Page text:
Advertisement

Vostok flights continue

Part of the Springer Praxis Books book series (PRAXIS)

Abstract

The flight of Yuri Gagarin had an immediate and sobering effect on NASA and its Mercury astronaut corps as the space agency was undergoing final preparations to launch an American into space on a suborbital flight. Not only had the U.S.S.R. comprehensively beaten the United States into space, but the manned orbital flight had already made the suborbital flight seem redundant by comparison. America, it seems, had paid the price for their open policy in announcing future space plans, and while the Soviet Union had run a secretive programme to launch a man into space, all the lead-up signs had also been there to provide significant clues as to their intentions. If dogs could survive orbital flights, then how far away was a manned mission?

Keywords

Landing Site Press Conference Unpleasant Sensation Moscow Time Parachute Canopy 
These keywords were added by machine and not by the authors. This process is experimental and the keywords may be updated as the learning algorithm improves.

Preview

Unable to display preview. Download preview PDF.

Unable to display preview. Download preview PDF.

References

  1. [1]
    Pavel Barashev and Yuri Dokuchayev, Gherman Titov: First Man to Spend a Day in Space, Crosscurrents Press, New York, 1962. Translated from the original Novosti Press Agency (Moscow) publication.Google Scholar
  2. [2]
    Flight International magazine, “Day in Orbit,” 17 May 1962, p. 802.Google Scholar
  3. [3]
    Voice of Moscow, “Seventeen space sunrises for Gherman Titov, 2001.” From website http://www.vor.ru/Space_now/Cosmonauts/Cosmonauts_1.html Google Scholar
  4. [4]
    Alex Simpson, Gherman Titov: The Man Who Came Second, Capella (Cambridge Astronomical Association) Newsletter No. 94, January/February 2002, pp. 6–9.Google Scholar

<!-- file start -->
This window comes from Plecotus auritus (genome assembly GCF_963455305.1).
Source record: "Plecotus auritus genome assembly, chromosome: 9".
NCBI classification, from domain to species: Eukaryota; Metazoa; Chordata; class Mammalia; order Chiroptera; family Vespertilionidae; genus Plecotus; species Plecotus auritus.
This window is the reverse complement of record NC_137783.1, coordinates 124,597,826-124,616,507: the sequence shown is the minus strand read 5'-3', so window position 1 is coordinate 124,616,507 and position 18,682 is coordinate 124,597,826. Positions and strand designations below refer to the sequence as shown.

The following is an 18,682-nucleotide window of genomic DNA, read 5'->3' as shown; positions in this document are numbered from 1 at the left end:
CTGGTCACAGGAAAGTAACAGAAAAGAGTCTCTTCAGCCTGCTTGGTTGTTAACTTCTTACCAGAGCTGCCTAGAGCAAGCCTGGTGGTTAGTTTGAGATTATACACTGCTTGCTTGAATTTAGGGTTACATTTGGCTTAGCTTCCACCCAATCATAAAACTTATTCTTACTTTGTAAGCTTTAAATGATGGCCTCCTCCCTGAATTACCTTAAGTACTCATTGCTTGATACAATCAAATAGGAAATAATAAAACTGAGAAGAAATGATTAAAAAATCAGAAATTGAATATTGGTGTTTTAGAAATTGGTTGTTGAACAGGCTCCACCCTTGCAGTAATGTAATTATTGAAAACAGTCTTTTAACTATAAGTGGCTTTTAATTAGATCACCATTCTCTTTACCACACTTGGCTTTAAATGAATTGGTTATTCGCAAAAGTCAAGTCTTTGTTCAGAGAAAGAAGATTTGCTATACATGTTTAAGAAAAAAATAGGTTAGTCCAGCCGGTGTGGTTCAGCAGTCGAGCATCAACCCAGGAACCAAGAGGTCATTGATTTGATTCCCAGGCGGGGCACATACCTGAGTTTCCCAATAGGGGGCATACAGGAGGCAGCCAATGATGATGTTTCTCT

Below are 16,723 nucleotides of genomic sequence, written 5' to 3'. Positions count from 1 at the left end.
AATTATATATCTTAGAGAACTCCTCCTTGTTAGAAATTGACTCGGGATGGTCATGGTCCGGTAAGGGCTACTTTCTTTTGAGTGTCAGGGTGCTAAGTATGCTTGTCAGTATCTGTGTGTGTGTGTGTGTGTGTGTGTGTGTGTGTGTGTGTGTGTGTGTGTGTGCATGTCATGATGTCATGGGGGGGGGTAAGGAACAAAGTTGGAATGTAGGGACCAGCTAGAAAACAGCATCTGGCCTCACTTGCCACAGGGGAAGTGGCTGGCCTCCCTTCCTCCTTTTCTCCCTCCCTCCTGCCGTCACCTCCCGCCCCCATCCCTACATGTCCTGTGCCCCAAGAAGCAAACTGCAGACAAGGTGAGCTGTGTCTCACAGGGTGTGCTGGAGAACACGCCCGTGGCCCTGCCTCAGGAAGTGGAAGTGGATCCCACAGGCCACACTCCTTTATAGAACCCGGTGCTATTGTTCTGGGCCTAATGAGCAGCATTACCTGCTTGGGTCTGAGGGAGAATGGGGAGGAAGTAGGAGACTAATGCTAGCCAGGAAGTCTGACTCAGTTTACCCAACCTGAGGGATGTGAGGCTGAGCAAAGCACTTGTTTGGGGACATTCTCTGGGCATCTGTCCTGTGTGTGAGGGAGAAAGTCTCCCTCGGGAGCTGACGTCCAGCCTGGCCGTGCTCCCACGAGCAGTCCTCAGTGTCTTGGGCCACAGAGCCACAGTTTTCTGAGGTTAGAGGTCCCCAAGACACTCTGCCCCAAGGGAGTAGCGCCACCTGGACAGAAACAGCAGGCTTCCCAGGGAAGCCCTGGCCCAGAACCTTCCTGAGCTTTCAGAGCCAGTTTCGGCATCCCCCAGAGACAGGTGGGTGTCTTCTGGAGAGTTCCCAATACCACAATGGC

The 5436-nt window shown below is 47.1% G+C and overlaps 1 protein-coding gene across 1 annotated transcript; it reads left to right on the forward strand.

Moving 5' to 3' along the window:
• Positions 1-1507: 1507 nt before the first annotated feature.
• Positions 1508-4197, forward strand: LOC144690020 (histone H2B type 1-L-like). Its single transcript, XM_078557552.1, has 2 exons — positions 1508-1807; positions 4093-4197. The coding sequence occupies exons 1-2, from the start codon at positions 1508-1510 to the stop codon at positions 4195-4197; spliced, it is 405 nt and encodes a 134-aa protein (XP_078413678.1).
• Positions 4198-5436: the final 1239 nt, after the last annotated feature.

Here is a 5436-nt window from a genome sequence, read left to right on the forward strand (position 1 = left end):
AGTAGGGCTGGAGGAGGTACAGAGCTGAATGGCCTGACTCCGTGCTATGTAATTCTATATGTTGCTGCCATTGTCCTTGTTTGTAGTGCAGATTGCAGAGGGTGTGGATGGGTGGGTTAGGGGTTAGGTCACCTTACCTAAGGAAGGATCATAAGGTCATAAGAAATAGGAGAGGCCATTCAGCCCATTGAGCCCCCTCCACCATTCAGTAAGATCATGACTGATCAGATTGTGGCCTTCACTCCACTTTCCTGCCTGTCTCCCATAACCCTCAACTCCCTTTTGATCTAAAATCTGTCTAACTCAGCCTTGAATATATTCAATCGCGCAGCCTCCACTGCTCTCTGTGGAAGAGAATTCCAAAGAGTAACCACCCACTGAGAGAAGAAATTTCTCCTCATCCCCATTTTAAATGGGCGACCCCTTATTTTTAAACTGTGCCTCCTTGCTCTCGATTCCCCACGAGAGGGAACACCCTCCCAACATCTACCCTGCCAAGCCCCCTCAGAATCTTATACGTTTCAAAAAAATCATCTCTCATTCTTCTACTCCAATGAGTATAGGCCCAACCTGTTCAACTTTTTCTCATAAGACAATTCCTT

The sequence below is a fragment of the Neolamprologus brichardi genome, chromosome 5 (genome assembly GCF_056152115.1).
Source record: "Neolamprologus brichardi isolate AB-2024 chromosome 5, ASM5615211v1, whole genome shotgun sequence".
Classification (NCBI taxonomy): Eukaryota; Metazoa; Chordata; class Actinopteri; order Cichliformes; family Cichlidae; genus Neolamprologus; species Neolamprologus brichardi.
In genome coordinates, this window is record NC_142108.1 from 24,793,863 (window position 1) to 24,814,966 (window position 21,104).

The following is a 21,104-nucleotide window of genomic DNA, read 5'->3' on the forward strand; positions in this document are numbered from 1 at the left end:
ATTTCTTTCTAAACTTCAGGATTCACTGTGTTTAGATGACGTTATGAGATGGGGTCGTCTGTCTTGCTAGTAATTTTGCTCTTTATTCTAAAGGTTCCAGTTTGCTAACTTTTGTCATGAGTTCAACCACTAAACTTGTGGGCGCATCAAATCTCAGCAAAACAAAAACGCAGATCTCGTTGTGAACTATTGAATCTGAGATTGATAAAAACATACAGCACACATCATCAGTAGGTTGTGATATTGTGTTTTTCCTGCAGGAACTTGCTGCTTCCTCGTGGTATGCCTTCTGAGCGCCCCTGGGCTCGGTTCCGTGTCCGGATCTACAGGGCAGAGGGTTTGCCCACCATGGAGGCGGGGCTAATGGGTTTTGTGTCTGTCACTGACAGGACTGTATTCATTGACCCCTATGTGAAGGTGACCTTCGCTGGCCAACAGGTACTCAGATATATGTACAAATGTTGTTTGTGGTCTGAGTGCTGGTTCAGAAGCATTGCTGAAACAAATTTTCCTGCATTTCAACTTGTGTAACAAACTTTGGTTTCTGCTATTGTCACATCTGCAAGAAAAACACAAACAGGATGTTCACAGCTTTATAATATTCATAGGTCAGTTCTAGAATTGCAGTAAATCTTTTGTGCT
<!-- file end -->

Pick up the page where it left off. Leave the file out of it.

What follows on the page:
5. [5]
    Bart Hendrickx, “Translation of the Kamanin Diaries 1960–1963,” Journal of the British Interplanetary Society, 50(1), 33–40, January 1997.Google Scholar
  6. [6]
    Vladimir Golyakhovsky, Russian Doctor (translated from the Russian by Michael Sylwester and Eugene Ostrovsky), St. Martin’s/Marek, New York, 1984.Google Scholar
  7. [7]
    Time magazine, Friday, 11 May 1962. Online at http://www.time.com/time/magazine/article/0,9171,939388,00.html Google Scholar
  8. [8]
    Dmitri Zaikin, interview with Bert Vis, Star City, Moscow, 13 August 1993.Google Scholar
  9. [9]
    The Times, London, Friday, 22 September 2000Google Scholar
  10. [10]
    Francis French and Colin Burgess, Into that Silent Sea: Trailblazers of the Space Era 1961–1965, University of Nebraska Press, Lincoln, NE, 2007.Google Scholar
  11. [11]
    John H. Glenn, Jr., Oral History interview for the John F. Kennedy Library and Museum, recorded 12 June 1964 in Seabrook, TX. Interviewer Walter D. Sohier.Google Scholar
  12. [12]
    Yaroslav Golovanov, Korolev: fakty I mify, Nauka, Moscow, 1994.Google Scholar
  13. [13]
    Nikolai Kamanin, Skrytyi kosmos: kniga vtoraya (1964–1966), Infortekst, Moscow, 1997.Google Scholar
  14. [14]
    Vitaly Volovich, Experiment Risk, Progress Publishers, Moscow, 1986.Google Scholar

Copyright information

© Praxis Publishing Ltd, Chichester, UK 2009

Personalised recommendations